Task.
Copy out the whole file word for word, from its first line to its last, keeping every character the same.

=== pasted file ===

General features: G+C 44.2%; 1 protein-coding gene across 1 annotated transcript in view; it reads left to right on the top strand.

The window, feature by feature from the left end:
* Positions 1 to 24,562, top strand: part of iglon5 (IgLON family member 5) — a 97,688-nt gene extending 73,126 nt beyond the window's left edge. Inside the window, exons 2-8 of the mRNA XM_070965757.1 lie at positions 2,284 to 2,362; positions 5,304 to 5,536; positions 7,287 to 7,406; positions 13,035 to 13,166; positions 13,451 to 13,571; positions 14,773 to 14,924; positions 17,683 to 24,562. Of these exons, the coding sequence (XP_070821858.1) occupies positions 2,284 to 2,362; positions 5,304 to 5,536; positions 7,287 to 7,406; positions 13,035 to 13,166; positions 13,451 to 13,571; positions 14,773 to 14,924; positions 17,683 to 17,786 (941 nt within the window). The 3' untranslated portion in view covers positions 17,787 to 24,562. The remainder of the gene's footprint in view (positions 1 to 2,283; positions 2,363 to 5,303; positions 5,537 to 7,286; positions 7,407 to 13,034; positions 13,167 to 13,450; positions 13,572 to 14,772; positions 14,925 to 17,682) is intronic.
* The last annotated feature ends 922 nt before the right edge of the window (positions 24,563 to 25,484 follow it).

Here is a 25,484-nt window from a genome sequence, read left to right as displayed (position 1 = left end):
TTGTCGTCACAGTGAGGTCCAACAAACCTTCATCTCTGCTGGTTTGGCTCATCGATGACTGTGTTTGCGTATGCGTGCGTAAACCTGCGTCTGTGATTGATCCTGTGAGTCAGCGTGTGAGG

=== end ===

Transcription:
General features: G+C 44.2%; 1 protein-coding gene across 1 annotated transcript in view; it reads left to right on the top strand.

The window, feature by feature from the left end:
* Positions 1 to 24,562, top strand: part of iglon5 (IgLON family member 5) — a 97,688-nt gene extending 73,126 nt beyond the window's left edge. Inside the window, exons 2-8 of the mRNA XM_070965757.1 lie at positions 2,284 to 2,362; positions 5,304 to 5,536; positions 7,287 to 7,406; positions 13,035 to 13,166; positions 13,451 to 13,571; positions 14,773 to 14,924; positions 17,683 to 24,562. Of these exons, the coding sequence (XP_070821858.1) occupies positions 2,284 to 2,362; positions 5,304 to 5,536; positions 7,287 to 7,406; positions 13,035 to 13,166; positions 13,451 to 13,571; positions 14,773 to 14,924; positions 17,683 to 17,786 (941 nt within the window). The 3' untranslated portion in view covers positions 17,787 to 24,562. The remainder of the gene's footprint in view (positions 1 to 2,283; positions 2,363 to 5,303; positions 5,537 to 7,286; positions 7,407 to 13,034; positions 13,167 to 13,450; positions 13,572 to 14,772; positions 14,925 to 17,682) is intronic.
* The last annotated feature ends 922 nt before the right edge of the window (positions 24,563 to 25,484 follow it).

Here is a 25,484-nt window from a genome sequence, read left to right as displayed (position 1 = left end):
TTGTCGTCACAGTGAGGTCCAACAAACCTTCATCTCTGCTGGTTTGGCTCATCGATGACTGTGTTTGCGTATGCGTGCGTAAACCTGCGTCTGTGATTGATCCTGTGAGTCAGCGTGTGAGG